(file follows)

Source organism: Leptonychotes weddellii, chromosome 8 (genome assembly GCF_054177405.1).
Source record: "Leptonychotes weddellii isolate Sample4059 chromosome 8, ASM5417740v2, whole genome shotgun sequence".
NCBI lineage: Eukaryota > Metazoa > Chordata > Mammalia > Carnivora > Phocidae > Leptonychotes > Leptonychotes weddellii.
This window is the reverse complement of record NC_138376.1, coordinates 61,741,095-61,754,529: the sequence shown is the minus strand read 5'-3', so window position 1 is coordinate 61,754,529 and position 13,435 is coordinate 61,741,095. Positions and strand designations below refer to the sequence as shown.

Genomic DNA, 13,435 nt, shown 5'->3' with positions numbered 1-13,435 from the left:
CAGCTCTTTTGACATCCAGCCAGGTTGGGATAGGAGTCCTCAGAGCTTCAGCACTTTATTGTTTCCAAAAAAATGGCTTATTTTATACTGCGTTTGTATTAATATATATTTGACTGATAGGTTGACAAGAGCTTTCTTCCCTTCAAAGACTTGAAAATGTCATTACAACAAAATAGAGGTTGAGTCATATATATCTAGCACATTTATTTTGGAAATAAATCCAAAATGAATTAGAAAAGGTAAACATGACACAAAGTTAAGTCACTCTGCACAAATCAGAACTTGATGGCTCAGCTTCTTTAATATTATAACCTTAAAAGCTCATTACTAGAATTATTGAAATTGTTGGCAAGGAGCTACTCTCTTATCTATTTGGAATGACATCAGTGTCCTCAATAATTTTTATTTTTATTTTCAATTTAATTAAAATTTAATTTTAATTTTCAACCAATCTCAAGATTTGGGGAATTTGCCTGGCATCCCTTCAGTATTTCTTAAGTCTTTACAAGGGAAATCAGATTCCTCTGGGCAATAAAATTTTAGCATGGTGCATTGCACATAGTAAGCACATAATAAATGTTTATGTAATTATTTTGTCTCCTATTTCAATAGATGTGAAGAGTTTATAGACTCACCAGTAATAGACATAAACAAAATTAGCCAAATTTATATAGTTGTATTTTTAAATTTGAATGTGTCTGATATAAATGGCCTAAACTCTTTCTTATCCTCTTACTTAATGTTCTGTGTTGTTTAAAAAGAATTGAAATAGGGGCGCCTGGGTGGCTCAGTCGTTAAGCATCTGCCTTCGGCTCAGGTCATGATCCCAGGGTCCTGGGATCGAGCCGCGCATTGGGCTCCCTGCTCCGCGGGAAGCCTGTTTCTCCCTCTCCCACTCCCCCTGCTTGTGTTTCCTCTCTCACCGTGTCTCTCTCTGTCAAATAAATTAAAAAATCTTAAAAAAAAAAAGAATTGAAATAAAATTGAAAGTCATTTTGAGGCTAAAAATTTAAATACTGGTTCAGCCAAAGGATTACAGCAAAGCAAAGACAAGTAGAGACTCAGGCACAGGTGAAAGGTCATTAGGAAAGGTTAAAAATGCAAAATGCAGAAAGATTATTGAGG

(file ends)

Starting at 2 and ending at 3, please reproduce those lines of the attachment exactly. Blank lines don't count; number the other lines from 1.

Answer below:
Source record: "Leptonychotes weddellii isolate Sample4059 chromosome 8, ASM5417740v2, whole genome shotgun sequence".
NCBI lineage: Eukaryota > Metazoa > Chordata > Mammalia > Carnivora > Phocidae > Leptonychotes > Leptonychotes weddellii.